the modular for ipad is very early stages imo and i don't think it has nearly the depth of sound something like the NM has. who knows what a couple years will bring though.. right now it doesn't seem at all appealing to me for every reason that one considers buying any kind of synth.. be it hardware or software.

i think clavia could be really successful if they just made the NM editor a software product. they were part of the way there w/the demo of the modular editor. if they could just finish that job.. flesh it out into standalone/VSTi/AU... even if you couldn't edit your patch when in VST mode other than knob twiddling.. it'd be fantastic.

a lot of people would buy a $199 nord modular in software form. especially if it was compatible w/all the existing patches on line. there are thousands of them.

it's a much more fun interface to patch in than any of the other software modulars imo.

Feb.02.2014 @ 9:06 PM
beauty pill
The thing about NAMM I find curious is the increasing presence of pro audio gear. I saw pictures of Daking and Chandler stuff, etc.

I guess it shows how the lines between AES and NAMM are dissolving. Interesting cultural development from the bird's eye view.

- c

Feb.03.2014 @ 11:45 AM
Don't even know why Clavia would need to make a software modular with all the other software modulars on the market.

(unless you specifically need compatibility with previous Clavia modulars, or there's some specific charm to the Clavia sound that I'm missing...)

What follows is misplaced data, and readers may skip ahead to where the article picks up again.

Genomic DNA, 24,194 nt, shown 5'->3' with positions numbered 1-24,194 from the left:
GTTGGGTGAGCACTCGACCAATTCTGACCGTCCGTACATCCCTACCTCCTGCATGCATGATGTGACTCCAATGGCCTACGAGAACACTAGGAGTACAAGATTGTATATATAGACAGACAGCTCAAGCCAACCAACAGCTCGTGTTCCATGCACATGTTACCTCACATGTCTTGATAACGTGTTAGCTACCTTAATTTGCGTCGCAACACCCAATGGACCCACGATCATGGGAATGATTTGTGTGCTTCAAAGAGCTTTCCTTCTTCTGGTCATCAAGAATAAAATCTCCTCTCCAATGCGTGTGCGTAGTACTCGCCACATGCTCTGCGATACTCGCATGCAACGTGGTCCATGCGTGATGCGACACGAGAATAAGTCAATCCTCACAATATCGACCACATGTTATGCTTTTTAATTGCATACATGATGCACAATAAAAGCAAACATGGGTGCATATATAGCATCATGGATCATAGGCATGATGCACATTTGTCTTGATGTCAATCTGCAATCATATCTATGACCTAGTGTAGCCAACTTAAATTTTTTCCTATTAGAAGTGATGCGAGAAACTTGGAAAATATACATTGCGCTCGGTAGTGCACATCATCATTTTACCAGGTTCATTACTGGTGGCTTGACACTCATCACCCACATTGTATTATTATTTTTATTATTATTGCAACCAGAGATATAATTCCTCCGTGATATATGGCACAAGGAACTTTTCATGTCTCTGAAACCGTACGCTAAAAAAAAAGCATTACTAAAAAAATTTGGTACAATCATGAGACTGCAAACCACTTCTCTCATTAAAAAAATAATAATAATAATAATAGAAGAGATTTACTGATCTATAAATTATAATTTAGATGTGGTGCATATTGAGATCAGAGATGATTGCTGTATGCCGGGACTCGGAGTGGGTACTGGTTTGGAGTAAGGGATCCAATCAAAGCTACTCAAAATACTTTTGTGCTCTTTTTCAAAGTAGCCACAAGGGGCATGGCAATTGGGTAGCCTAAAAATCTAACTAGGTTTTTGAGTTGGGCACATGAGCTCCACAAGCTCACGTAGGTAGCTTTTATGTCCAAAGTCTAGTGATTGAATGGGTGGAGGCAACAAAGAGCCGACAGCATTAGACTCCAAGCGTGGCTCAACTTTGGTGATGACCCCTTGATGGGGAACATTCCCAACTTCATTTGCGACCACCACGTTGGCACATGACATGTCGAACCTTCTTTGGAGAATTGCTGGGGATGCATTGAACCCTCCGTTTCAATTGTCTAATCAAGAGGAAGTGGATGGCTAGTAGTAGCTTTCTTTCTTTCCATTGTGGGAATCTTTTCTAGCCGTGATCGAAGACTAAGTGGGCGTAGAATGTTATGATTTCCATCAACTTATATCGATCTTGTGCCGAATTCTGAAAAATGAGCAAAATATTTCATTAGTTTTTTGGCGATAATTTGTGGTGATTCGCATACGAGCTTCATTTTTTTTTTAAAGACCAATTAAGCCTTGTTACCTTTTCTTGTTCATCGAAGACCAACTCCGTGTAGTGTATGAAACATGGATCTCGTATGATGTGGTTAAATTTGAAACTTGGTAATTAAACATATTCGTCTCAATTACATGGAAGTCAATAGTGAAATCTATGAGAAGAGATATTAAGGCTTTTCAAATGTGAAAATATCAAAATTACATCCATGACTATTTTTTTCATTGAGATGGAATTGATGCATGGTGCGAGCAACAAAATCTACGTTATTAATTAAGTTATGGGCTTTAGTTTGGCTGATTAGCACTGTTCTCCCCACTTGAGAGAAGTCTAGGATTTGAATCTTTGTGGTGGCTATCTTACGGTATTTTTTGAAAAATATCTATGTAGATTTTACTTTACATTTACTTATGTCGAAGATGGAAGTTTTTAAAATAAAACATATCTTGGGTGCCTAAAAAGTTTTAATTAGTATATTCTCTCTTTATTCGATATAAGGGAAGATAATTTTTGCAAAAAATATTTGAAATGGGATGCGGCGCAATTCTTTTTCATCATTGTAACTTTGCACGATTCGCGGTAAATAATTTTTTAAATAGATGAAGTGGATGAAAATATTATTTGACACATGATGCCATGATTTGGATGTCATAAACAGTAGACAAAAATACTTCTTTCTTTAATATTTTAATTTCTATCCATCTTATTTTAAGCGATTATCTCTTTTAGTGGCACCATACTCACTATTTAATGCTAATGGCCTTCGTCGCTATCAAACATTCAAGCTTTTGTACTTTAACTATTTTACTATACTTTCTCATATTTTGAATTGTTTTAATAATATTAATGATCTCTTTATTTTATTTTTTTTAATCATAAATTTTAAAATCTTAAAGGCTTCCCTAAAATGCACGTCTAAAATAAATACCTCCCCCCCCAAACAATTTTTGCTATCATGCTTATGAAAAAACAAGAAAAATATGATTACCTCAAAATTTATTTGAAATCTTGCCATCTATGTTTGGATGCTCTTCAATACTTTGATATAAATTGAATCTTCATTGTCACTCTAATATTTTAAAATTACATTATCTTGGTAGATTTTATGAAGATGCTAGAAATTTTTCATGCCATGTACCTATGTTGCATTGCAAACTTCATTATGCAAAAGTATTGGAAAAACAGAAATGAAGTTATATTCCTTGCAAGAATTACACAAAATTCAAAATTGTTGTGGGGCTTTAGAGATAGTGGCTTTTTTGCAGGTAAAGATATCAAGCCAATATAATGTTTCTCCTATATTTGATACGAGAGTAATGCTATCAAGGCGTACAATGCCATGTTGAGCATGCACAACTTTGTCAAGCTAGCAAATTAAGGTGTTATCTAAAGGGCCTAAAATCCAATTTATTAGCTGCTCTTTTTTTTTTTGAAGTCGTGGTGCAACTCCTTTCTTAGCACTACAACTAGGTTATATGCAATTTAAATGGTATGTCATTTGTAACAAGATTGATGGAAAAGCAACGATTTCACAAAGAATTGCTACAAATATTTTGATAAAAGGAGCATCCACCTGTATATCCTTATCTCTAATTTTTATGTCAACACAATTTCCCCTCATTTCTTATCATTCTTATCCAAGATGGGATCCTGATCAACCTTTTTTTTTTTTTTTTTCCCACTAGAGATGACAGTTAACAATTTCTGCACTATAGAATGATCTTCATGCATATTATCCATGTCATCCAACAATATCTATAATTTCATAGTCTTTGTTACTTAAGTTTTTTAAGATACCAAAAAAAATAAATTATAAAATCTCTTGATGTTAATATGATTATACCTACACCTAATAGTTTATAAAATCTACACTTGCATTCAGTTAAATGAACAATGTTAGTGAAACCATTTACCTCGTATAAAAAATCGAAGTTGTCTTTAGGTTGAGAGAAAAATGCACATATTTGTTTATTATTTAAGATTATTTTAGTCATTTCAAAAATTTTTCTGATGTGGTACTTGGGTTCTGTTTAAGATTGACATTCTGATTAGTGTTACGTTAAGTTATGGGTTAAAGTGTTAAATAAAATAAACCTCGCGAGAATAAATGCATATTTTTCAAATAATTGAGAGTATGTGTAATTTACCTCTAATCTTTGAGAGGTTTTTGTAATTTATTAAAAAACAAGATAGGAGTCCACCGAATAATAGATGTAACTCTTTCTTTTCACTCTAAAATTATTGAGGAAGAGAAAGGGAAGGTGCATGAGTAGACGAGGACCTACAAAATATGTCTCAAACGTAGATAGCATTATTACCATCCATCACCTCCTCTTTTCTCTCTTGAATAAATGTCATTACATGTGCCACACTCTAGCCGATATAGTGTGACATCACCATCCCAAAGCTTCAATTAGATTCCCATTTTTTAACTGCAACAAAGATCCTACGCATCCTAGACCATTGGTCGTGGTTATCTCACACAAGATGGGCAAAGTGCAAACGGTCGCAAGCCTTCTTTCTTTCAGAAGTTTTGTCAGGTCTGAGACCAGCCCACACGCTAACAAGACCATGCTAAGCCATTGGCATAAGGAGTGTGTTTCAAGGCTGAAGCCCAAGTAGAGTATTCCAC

Feb.03.2014 @ 2:56 PM
@nulldevice - there is particular charm to the sound but mostly it's the interface. there is no software modular that is as enjoyable, logical as the nord modular.

there's nothing that allows for add/remove modules and patch in the same way. reaktor is great but it's hardly any fun compared to the nord modular editor. NM editor is fast and there's no hidden structure/interface paradigm.. what you see is what you get. drop a module in the window.. patch it to something else.. that's it.

it's just better than every other software modular.

Feb.03.2014 @ 11:22 PM
Duke Fame
@nulldevice: I enjoy the insight of boobs (always wanted to say that) on this matter but for me personally the beauty of the NM was the ability to detach from a computer. In my case, I have a Micro Modular, which is a little hardware widget. Patch 1 can be a Minimoog bass patch for your midi keyboard, patch 2 can be a crazy Mutron clone for your guitar, patch 3 can be a vocoder for your mic/keyboard. No GD computer necessary once all the code is stored into the device.

All this in a little tabletop widget you can put on a pedalboard. Clavia nailed the concept software and hardware-wise and there is no reason to reinvent it. These came out in the late 90's and in 2014, no such device exists. There's a void there and it's a shame.

Feb.04.2014 @ 12:10 PM
Agreed, the best part of the Nord Modular was that it could function standalone once you did your programming on the computer. The problem with Clavia approaching this exclusively as a software product is that of course, piracy is a concern. The Nord Modular is IMHO the best software modular interface by leaps and bounds, you'd have to be a lifelong computer programmer/Unix junky to really appreciate Reaktor over the Nord. I suppose though what's to stop someone from using the software only demo that is available? The only limitations are that it requires an older computer, mono only, and doesn't save patches...correct? I say...program away...and sample it. Just like a modular, without the hardware.